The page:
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Tuesday 19 February 2019
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Greedy lawyers, the untouchable criminals

As I have repeated in my articles; the real criminals in Trinidad and Tobago wear suits and uniforms to work.

They are seemingly untouchable.

No government ever goes after corrupt officers in the protective services, nor do they attempt to purge the legal system of rapacious lawyers. There are too many people who hide behind the prestigious occupation known as “The Legal Profession” to engage in the most dishonest practices, at the expense of innocent, unassuming citizens seeking justice.

Now, during his feature address at the recent bar admission ceremony, Justice James Aboud urged newly admitted attorneys to resist cupidity. Probably most apropos, as our new government is still attempting to unravel the issues surrounding the 12-million dollar bill submitted by seven attorneys for doing almost nothing.

I commend Justice Aboud for making such bold statements in what was definitely a riveting speech. And if only a few of those fledgling attorneys take his advice, the legal profession would definitely be, even if only temporarily, saved from its descent into the maelstrom of venality. However, this vision is quixotic; hardly likely to happen in our lifetime.

Seriously, let’s not wallow in delusion; there is widespread antipathy towards lawyers, generally because of what many people deem to be greed. Lawyers are viewed as money-hungry con-artists, who prey on society, and unfortunately, it’s more than a view; it is an accurate encapsulation of many lawyers. A lot of people have either personally encountered a rapacious lawyer, or know someone who has; the anecdotes are endless.

Nevertheless, what Justice Aboud did not factor in when advising the legal neophytes is the fact that they have worked and will continue to work under and with senior attorneys for the rest of their careers. The unsettling thing though is that some of these senior attorneys have mastered the art of crookedness and, it will be very difficult for a junior to be taken under the wings of a senior who falls into this category and not be influenced by their unscrupulous practices.

The crooked lawyers I speak of are the ones who take matters when they know that there is little or no reasonable prospect of success, which is a common occurrence at the Ministry of Labour Conciliation Unit / Industrial Court. Or the ones who drag matters on for years (sometimes conspiring with the opposing lawyer), collecting an appearance fee each time.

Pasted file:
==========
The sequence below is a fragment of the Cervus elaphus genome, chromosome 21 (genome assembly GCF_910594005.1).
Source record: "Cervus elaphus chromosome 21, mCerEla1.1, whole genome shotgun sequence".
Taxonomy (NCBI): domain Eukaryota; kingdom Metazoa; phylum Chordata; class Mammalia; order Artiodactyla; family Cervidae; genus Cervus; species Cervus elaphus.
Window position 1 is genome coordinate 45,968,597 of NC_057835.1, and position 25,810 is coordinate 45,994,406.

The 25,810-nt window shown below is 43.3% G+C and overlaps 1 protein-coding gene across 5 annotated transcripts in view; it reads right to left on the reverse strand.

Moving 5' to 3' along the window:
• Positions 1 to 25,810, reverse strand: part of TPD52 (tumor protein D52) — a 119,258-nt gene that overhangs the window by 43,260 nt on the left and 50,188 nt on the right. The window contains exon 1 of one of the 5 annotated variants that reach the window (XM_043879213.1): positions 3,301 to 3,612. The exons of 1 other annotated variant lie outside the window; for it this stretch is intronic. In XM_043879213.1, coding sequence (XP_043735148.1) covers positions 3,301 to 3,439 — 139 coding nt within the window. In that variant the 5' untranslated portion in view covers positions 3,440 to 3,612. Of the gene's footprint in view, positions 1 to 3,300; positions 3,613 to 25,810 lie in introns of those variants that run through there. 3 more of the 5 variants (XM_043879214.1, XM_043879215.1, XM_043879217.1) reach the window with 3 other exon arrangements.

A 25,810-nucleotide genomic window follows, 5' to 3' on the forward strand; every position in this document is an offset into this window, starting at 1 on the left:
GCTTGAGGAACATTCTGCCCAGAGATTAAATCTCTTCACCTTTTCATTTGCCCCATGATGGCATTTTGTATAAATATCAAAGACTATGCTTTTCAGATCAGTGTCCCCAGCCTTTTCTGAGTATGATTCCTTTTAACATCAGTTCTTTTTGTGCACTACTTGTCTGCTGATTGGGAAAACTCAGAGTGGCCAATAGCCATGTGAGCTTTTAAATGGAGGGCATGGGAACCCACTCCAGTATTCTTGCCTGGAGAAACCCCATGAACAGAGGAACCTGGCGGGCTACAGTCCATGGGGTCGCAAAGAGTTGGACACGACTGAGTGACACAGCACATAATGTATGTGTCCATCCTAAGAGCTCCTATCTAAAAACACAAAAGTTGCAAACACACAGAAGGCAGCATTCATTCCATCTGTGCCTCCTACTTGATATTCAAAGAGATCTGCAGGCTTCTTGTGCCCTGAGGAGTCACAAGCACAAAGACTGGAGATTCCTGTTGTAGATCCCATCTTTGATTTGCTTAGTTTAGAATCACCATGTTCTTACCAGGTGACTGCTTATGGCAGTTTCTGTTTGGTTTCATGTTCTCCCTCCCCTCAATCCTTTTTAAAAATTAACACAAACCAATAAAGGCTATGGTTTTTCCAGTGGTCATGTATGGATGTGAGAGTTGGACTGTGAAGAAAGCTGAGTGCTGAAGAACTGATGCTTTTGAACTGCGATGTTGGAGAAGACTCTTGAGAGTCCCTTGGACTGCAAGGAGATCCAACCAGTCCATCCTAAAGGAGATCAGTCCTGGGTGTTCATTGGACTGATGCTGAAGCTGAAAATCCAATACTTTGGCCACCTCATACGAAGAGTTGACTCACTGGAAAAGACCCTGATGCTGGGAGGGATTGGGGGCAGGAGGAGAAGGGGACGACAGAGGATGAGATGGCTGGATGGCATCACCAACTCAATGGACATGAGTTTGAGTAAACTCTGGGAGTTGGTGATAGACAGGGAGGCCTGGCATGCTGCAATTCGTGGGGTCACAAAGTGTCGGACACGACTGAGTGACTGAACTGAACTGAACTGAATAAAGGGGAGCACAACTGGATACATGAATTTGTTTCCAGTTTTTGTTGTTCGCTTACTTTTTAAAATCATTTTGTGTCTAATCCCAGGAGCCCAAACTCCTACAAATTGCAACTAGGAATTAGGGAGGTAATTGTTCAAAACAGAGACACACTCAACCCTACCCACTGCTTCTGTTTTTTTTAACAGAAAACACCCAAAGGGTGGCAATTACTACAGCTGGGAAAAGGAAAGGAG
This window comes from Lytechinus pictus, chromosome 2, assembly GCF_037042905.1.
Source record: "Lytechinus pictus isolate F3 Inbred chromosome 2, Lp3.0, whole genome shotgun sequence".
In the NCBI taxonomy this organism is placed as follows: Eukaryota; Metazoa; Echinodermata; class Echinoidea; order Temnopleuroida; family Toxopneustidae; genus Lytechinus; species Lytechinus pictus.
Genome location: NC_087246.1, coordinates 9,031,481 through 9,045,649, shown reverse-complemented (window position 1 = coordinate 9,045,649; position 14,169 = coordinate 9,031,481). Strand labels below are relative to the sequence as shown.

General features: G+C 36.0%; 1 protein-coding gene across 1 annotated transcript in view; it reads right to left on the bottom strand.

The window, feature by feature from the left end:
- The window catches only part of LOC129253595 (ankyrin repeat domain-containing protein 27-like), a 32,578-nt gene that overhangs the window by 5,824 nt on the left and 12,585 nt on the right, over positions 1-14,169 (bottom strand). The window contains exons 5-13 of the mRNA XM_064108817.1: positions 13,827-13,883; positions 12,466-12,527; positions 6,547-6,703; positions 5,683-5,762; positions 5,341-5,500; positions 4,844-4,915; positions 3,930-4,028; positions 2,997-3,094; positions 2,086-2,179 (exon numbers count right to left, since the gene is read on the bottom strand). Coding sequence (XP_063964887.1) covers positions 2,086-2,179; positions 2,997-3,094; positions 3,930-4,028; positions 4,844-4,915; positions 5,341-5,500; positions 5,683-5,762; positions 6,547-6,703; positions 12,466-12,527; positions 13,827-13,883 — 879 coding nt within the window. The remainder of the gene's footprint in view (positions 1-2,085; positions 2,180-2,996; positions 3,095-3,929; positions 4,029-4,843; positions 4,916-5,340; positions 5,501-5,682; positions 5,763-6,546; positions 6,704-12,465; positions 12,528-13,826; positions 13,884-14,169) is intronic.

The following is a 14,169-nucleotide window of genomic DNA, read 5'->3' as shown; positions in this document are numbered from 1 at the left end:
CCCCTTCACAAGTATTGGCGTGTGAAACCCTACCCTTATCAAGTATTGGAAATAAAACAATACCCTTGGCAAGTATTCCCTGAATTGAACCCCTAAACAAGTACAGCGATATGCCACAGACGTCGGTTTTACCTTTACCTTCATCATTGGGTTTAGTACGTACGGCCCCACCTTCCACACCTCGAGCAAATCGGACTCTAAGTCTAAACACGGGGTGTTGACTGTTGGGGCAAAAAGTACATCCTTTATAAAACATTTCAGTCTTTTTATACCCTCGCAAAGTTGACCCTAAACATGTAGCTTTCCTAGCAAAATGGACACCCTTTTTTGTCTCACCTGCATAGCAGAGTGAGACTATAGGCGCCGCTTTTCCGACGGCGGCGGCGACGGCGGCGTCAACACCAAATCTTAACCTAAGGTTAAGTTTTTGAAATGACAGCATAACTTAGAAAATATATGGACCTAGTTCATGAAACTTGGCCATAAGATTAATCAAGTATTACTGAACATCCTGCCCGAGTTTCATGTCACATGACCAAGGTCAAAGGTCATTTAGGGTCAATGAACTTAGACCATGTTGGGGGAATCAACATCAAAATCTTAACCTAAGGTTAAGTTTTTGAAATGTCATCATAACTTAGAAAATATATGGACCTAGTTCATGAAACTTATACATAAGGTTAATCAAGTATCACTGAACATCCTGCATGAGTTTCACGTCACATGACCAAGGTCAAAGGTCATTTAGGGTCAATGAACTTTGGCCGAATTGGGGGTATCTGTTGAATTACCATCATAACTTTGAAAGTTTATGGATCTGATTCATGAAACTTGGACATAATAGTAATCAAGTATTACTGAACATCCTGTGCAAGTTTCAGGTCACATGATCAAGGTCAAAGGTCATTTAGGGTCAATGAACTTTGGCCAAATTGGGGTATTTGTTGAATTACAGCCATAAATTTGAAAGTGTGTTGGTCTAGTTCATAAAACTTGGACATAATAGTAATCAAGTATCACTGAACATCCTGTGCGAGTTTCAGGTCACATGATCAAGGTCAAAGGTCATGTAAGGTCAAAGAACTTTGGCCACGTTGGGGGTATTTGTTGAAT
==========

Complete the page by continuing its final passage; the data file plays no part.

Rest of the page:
And of course, there are the knavish lawyers who take money from clients and neglect to do the work (properly or at all), fail to file documents (at all, or on time), miss hearing dates and then make excuses for their inefficiencies.

Naturally, when these things result in a matter being dismissed, only the client loses. And then, any recompense for this incompetence will see the client having to drag the attorney in front of the Disciplinary Committee by themselves without representation because there’s a code: lawyers don’t go after lawyers.

Where’s the Law Association you ask? Oh, they’re too busy collecting the minimum of $700-per-annum subscription from each practising attorney, as the bar admissions steadily increase.

It is hard to demand quality over quantity when one does the calculations. It’s also difficult to get quality lawyers from a law school whose curriculum is sorely lacking in practical preparation and an in-service training requirement that is not vetted, monitored or has any sort of quality assurance. Considering the aforementioned, when one evaluates all these concerns, it is clear to see that the legal professionals cause the issues with our legal system.

We seem to bury our heads in the sand in this country. Nobody wants to admit that the delays, the backlogs, and the miscarriages of justice are largely due to inept legal professionals.

Disappointingly, too many judges condone delinquency and dilatory manoeuvres from lawyers. Some lawyers walk into court unprepared and the judge readily grants an adjournment, and the client pays. These are things that must be stamped out because the only person who suffers is the client.

But at the most basic level of this greed is the fact that there are too many people entering the profession for the wrong reason(s); some for the high esteem and honourable reputation attached to the legal profession, and others do it for what they see as a lucrative trade. And if you’re a police officer, studying law will get you an extra $3,000 on top of your salary.

In this country, where power is measured in dollars, no one dares tackle such insidious problems.

While other countries disbar lawyers for any offence that brings the profession into disrepute, we perpetuate the belief that lawyers are untouchable. At the end of the day, regardless of what branch of government we examine, s e l f ishnes s and greed are at the root of all of our problems.

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